Understanding how to identify stress in your cat and the common causes contributing to anxiety
The term stress describes the mental and physiological changes that occur when your cat faces a threat. When your cat perceives immediate danger, they may enter a fight or flight mode. This flood of autonomic nervous system activity results in many physical changes. Your cat's pupils dilate to better scan the environment and the heart rate and blood flow increase, providing energy to flee.
Sometimes your cat cannot discern the source of the threat or may not be able to avoid a recurring source of fear. In such instances the body stays in a prolonged state of stress, causing anxiety which can lead to serious health problems.
What are the common behavioural changes that may indicate stress or anxiety in cats?
Scratch marks - Only vertical scratch marks are considered to be a sign of stress. If the scratching is found in visible areas around doorways and windows, or centered on prominent objects such as a settee, then this may be an indication that the cat is unsettled or stressed. In this case the cat may be scratch marking to increase the number of visual and scent signals in the immediate environment, rather than simply sharpening his claws.
Urine marks - Feline urine spraying is one of the primary methods used by cats to mark out their territory. Whether male or female, neutered or not, it is exhibited in some way by almost every cat. Urine marking is a very specific behavioural sequence where the cat adopts a posture that is easy to recognize:
He approaches a vertical surface
He sniffs the surface and is seen to treads the floor
The cat then turns his back
Standing with his tail erected, he emits a horizontal jet of urine onto the object
This is a normal behavior for unneutered male cats outside the home, but can be an unpleasant problem when it occurs inside the home - and also represents a hygiene risk.
Aggression - In very stressful situations, some cats can react aggressively towards people, other cats or other household pets. This type of behaviour usually only occurs when a cat has no way to escape or no other means to express his stress. Most importantly, remember that the aggression may not necessarily be shown towards the person, animal or object causing the cat’s stress.
What are the common symptoms of stress or anxiety in cats?
Some cats may be able to cope very well with a stressful event or a change in their environment and may only feel uncomfortable for a few days or just for a few hours. In this case, stress is unlikely to have any serious consequences. However, others will have serious problems coping with even small challenges. These cats are far more likely to suffer acute or chronic stress, which can have a real impact on their health, contributing to or exacerbating problems such as cystitis, dermatological conditions, anorexia and obesity.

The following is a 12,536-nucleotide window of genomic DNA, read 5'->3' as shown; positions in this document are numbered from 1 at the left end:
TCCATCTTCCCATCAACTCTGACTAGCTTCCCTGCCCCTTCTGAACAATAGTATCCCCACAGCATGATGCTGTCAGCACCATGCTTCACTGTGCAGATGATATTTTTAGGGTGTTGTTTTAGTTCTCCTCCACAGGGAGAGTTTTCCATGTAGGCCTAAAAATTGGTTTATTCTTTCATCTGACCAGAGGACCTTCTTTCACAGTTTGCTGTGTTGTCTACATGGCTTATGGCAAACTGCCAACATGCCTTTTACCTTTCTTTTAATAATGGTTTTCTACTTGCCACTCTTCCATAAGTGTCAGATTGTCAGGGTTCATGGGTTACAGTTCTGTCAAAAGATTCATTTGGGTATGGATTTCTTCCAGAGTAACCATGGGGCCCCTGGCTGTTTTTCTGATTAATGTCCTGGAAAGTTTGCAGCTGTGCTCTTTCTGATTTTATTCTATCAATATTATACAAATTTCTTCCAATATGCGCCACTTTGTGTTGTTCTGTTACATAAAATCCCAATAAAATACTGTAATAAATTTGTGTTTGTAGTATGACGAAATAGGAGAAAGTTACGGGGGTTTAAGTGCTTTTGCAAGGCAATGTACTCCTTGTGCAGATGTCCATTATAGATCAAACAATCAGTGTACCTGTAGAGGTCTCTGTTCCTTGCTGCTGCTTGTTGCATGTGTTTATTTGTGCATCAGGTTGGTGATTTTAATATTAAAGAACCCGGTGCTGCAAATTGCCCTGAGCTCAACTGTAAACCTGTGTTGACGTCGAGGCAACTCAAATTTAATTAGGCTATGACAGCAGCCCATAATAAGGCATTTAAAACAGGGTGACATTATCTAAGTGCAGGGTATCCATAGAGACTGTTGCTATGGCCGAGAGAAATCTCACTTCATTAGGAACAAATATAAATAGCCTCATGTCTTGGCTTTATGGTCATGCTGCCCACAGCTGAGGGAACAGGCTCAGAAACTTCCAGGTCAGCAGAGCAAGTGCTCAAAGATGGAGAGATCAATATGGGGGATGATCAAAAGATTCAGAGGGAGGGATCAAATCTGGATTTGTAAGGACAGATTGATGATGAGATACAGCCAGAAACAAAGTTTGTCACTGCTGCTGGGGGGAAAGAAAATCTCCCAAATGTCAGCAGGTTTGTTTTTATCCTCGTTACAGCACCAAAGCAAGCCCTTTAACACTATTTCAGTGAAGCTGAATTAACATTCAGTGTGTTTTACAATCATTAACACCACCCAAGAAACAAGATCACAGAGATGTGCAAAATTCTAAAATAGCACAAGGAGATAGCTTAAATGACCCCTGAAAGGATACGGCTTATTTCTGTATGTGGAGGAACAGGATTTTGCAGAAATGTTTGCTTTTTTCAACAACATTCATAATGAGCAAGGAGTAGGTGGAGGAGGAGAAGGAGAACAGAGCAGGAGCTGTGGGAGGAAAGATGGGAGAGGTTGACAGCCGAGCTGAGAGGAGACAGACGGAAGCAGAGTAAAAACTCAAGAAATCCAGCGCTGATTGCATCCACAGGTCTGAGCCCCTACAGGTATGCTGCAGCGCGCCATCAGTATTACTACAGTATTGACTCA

Cats may show chronic stress in many ways:
Over grooming (bald areas) or under grooming (matted or soiled fur)
decreased social interaction (more frequent hiding)
decreased exploration or play
less sleep (she's too busy staying attuned to threatening surroundings)
withdrawal (reduced desire to play or interact)
changes in appetite
Inappropriate elimination (house soiling)
Since many of these behaviors can also indicate illness, it's important to take your cat to the veterinarian to rule out possible health problems.
Common causes of feline stress
Environmental - A strange animal in the cat’s territory, scary noises (such as construction work), new baby or new pet, strong scents (air freshener, colognes or dirty litter box in multi-cat homes), blaring music or television, or a house full of company.
Physical - Illness, obesity, physical trauma, punishment by owner, fleas and other parasites, unpredictable feeding schedule (cat goes hungry for extended periods), or surgical procedures.
Emotional - Neglect, death, or a prolonged absence of human or animal companion in the home, lack of mental stimulation (such as challenging play), or lack of choices or control over a situation (such as only one feeding/litter station in a multi-cat household).
Suggested solutions for feline stress and anxiety
Your cat requires places to hide from perceived threats or bully cats in your home. Vertical shelves, boxes, and cat trees work well to offer your cat a place to escape to, especially away from dogs and small children.
Offer therapeutic outlets, such as a scratching post, heated pad, or window perch.
Make sure each cat (in multi-cat homes) has their own feeding and litter station and keep them very clean.
It is important to expose kittens to potentially stressful situations in a controlled manner. This helps them to handle stress better as an adult.
Interacting with your cat by playing can help relieve tension and stroking them encourages purring which also helps to relieve stress.